EGU General Assembly 2021
© Author(s) 2021. This work is distributed under
the Creative Commons Attribution 4.0 License.

Evaluating stratospheric ozone and water vapor changes in CMIP6 models from 1850-2100 

James Keeble1, Birgit Hassler2, Antara Banerjee3, Ramiro Checa-Garcia4, Gabriel Chiodo5, Sean Davis4, Veronika Eyring2, Paul Griffiths1, Olaf Morgenstern6, Peer Nowack7, Guang Zeng6, and Jiankai Zhang8
James Keeble et al.
  • 1University of Cambridge, Department of Chemistry, Cambridge, United Kingdom of Great Britain – England, Scotland, Wales (
  • 2Deutsches Zentrum für Luft- und Raumfahrt (DLR), Institut für Physik der Atmosphäre, Oberpfaffenhofen, Germany
  • 3NOAA Earth System Research Laboratory Chemical Sciences Division, Boulder, CO, USA
  • 4Laboratoire des sciences du climat et de l'environnement: Gif-sur-Yvette, Île-de-France, France
  • 5Department of Environmental Systems Science, Swiss Federal Institute of Technology, Zurich, Switzerland
  • 6National Institute of Water and Atmospheric Research (NIWA), Wellington, New Zealand
  • 7Climatic Research Unit, School of Environmental Sciences, University of East Anglia, Norwich, UK
  • 8Key Laboratory for Semi-Arid Climate Change of the Ministry of Education, College of Atmospheric Sciences, Lanzhou University, Lanzhou, 730000, Gansu, China

Stratospheric ozone and water vapor are key components of the Earth system, and past and future changes to both have important impacts on global and regional climate. Here we evaluate long-term changes in these species from the pre-industrial (1850) to the end of the 21st century in CMIP6 models under a range of future emissions scenarios. There is good agreement between the CMIP multi-model mean and observations for total column ozone (TCO), although there is substantial variation between the individual CMIP6 models. For the CMIP6 multi-model mean, global mean TCO has increased from ~300 DU in 1850 to ~305 DU in 1960, before rapidly declining in the 1970s and 1980s following the use and emission of halogenated ozone depleting substances (ODSs). TCO is projected to return to 1960’s values by the middle of the 21st century under the SSP2-4.5, SSP3-7.0, SSP4-3.4, SSP4-6.0 and SSP5-8.5 scenarios, and under the SSP3-7.0 and SSP5-8.5 scenarios TCO values are projected to be ~10 DU higher than the 1960’s values by 2100. However, under the SSP1-1.9 and SSP1-1.6 scenarios, TCO is not projected to return to the 1960’s values despite reductions in halogenated ODSs due to decreases in tropospheric ozone mixing ratios. This global pattern is similar to regional patterns, except in the tropics where TCO under most scenarios is not projected to return to 1960’s values, either through reductions in tropospheric ozone under SSP1-1.9 and SSP1-2.6, or through reductions in lower stratospheric ozone resulting from an acceleration of the Brewer-Dobson Circulation under other SSPs. In contrast to TCO, there is poorer agreement between the CMIP6 multi-model mean and observed lower stratospheric water vapour mixing ratios, with the CMIP6 multi-model mean underestimating observed water vapour mixing ratios by ~0.5 ppmv at 70hPa. CMIP6 multi-model mean stratospheric water vapor mixing ratios in the tropical lower stratosphere have increased by ~0.5 ppmv from the pre-industrial to the present day and are projected to increase further by the end of the 21st century. The largest increases (~2 ppmv) are simulated under the future scenarios with the highest assumed forcing pathway (e.g. SSP5-8.5). Tropical lower stratospheric water vapor, and to a lesser extent TCO, show large variations following explosive volcanic eruptions.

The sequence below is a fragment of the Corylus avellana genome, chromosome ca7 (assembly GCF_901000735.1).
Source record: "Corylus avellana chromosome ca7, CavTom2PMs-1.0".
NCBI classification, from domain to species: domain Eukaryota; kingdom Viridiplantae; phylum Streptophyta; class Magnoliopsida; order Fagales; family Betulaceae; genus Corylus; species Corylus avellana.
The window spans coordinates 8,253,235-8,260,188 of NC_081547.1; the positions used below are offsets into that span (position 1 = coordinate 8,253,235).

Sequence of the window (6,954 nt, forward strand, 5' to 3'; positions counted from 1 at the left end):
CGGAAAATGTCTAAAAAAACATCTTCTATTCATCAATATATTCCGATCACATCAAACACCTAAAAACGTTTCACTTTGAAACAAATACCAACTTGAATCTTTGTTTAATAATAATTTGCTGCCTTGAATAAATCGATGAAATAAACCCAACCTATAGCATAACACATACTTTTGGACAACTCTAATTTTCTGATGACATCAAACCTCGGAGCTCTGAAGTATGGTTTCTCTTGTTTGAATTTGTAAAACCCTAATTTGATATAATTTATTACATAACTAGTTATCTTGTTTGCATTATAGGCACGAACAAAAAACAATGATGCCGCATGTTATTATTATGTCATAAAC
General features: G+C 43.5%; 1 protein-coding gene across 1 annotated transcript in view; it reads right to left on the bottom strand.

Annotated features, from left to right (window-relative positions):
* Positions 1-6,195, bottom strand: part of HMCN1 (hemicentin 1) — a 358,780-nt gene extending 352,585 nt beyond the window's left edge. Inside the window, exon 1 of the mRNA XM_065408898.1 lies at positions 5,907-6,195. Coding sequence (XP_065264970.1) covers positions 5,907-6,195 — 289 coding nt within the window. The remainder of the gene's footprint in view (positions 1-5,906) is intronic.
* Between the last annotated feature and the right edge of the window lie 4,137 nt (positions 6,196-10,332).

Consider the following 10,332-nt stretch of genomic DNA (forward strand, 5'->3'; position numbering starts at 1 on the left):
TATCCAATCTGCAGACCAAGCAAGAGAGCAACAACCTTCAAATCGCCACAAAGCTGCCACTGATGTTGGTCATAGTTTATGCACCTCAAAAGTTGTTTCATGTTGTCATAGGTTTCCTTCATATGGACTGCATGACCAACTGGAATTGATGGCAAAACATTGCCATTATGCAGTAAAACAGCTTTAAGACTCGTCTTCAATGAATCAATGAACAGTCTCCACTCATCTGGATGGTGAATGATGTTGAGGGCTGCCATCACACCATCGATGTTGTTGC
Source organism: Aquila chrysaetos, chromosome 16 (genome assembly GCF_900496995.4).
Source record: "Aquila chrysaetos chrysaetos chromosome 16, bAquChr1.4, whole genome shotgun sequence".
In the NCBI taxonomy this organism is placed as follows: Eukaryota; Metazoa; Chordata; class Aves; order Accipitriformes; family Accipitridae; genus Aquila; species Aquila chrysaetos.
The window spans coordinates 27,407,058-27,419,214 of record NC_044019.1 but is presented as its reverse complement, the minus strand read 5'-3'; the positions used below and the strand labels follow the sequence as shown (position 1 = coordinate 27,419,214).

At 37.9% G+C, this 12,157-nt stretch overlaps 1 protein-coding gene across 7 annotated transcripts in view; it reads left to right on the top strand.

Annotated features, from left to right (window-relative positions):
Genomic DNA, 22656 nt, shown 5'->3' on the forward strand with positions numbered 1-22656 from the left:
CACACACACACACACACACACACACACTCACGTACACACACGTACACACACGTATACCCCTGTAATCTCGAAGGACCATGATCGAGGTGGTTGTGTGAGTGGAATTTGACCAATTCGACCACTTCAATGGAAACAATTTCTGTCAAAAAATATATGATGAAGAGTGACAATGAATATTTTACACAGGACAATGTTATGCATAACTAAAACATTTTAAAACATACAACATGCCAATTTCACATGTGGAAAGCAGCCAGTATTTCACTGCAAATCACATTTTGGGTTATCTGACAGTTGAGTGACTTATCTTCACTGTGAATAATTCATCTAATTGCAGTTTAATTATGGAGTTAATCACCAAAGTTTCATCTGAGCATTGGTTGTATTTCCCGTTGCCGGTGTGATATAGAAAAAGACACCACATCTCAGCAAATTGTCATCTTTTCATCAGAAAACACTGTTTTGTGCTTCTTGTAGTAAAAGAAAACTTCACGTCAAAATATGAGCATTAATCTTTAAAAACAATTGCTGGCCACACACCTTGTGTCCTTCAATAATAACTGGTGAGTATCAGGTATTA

How to cite: Keeble, J., Hassler, B., Banerjee, A., Checa-Garcia, R., Chiodo, G., Davis, S., Eyring, V., Griffiths, P., Morgenstern, O., Nowack, P., Zeng, G., and Zhang, J.: Evaluating stratospheric ozone and water vapor changes in CMIP6 models from 1850-2100 , EGU General Assembly 2021, online, 19–30 Apr 2021, EGU21-15994,, 2021.


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